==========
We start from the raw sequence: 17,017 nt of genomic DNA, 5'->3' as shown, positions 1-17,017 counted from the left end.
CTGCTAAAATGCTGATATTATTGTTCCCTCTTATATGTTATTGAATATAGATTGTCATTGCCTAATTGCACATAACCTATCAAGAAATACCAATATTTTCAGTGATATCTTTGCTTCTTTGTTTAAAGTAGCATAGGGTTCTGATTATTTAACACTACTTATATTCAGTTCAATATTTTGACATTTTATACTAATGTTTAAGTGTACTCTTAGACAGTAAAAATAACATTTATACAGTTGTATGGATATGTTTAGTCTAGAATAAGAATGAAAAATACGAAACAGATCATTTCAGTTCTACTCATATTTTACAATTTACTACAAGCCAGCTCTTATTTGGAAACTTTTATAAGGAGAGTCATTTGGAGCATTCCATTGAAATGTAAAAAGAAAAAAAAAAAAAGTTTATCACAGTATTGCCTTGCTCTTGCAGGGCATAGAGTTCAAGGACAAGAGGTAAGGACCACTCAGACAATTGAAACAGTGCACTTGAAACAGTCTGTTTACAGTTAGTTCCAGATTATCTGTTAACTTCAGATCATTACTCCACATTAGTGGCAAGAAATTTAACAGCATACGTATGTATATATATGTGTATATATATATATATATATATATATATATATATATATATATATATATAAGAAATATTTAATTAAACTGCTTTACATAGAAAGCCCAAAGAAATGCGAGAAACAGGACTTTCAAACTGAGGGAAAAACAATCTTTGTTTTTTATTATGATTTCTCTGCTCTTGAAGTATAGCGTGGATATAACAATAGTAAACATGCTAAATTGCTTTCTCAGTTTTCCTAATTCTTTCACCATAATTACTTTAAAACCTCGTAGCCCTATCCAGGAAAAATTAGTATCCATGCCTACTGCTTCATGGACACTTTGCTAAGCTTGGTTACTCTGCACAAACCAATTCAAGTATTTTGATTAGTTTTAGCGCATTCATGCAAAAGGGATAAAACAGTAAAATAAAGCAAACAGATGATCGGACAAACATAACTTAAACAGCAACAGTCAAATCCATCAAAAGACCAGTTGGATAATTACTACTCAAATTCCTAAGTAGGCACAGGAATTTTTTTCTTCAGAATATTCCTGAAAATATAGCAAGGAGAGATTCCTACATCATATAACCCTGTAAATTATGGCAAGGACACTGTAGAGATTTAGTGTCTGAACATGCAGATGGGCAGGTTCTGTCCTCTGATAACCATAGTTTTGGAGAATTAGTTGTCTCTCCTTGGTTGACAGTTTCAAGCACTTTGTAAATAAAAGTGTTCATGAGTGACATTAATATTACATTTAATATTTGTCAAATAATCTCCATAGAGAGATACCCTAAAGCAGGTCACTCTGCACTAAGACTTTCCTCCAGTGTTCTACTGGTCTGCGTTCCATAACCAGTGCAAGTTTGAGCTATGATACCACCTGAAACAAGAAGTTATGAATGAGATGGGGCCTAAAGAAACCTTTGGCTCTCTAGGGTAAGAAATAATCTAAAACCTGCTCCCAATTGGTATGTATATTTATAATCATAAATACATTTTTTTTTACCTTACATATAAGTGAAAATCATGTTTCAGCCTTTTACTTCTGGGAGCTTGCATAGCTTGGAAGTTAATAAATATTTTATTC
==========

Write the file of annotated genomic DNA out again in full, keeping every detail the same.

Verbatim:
We start from the raw sequence: 17,017 nt of genomic DNA, 5'->3' as shown, positions 1-17,017 counted from the left end.
CTGCTAAAATGCTGATATTATTGTTCCCTCTTATATGTTATTGAATATAGATTGTCATTGCCTAATTGCACATAACCTATCAAGAAATACCAATATTTTCAGTGATATCTTTGCTTCTTTGTTTAAAGTAGCATAGGGTTCTGATTATTTAACACTACTTATATTCAGTTCAATATTTTGACATTTTATACTAATGTTTAAGTGTACTCTTAGACAGTAAAAATAACATTTATACAGTTGTATGGATATGTTTAGTCTAGAATAAGAATGAAAAATACGAAACAGATCATTTCAGTTCTACTCATATTTTACAATTTACTACAAGCCAGCTCTTATTTGGAAACTTTTATAAGGAGAGTCATTTGGAGCATTCCATTGAAATGTAAAAAGAAAAAAAAAAAAAGTTTATCACAGTATTGCCTTGCTCTTGCAGGGCATAGAGTTCAAGGACAAGAGGTAAGGACCACTCAGACAATTGAAACAGTGCACTTGAAACAGTCTGTTTACAGTTAGTTCCAGATTATCTGTTAACTTCAGATCATTACTCCACATTAGTGGCAAGAAATTTAACAGCATACGTATGTATATATATGTGTATATATATATATATATATATATATATATATATATATATATATATATAAGAAATATTTAATTAAACTGCTTTACATAGAAAGCCCAAAGAAATGCGAGAAACAGGACTTTCAAACTGAGGGAAAAACAATCTTTGTTTTTTATTATGATTTCTCTGCTCTTGAAGTATAGCGTGGATATAACAATAGTAAACATGCTAAATTGCTTTCTCAGTTTTCCTAATTCTTTCACCATAATTACTTTAAAACCTCGTAGCCCTATCCAGGAAAAATTAGTATCCATGCCTACTGCTTCATGGACACTTTGCTAAGCTTGGTTACTCTGCACAAACCAATTCAAGTATTTTGATTAGTTTTAGCGCATTCATGCAAAAGGGATAAAACAGTAAAATAAAGCAAACAGATGATCGGACAAACATAACTTAAACAGCAACAGTCAAATCCATCAAAAGACCAGTTGGATAATTACTACTCAAATTCCTAAGTAGGCACAGGAATTTTTTTCTTCAGAATATTCCTGAAAATATAGCAAGGAGAGATTCCTACATCATATAACCCTGTAAATTATGGCAAGGACACTGTAGAGATTTAGTGTCTGAACATGCAGATGGGCAGGTTCTGTCCTCTGATAACCATAGTTTTGGAGAATTAGTTGTCTCTCCTTGGTTGACAGTTTCAAGCACTTTGTAAATAAAAGTGTTCATGAGTGACATTAATATTACATTTAATATTTGTCAAATAATCTCCATAGAGAGATACCCTAAAGCAGGTCACTCTGCACTAAGACTTTCCTCCAGTGTTCTACTGGTCTGCGTTCCATAACCAGTGCAAGTTTGAGCTATGATACCACCTGAAACAAGAAGTTATGAATGAGATGGGGCCTAAAGAAACCTTTGGCTCTCTAGGGTAAGAAATAATCTAAAACCTGCTCCCAATTGGTATGTATATTTATAATCATAAATACATTTTTTTTTACCTTACATATAAGTGAAAATCATGTTTCAGCCTTTTACTTCTGGGAGCTTGCATAGCTTGGAAGTTAATAAATATTTTATTC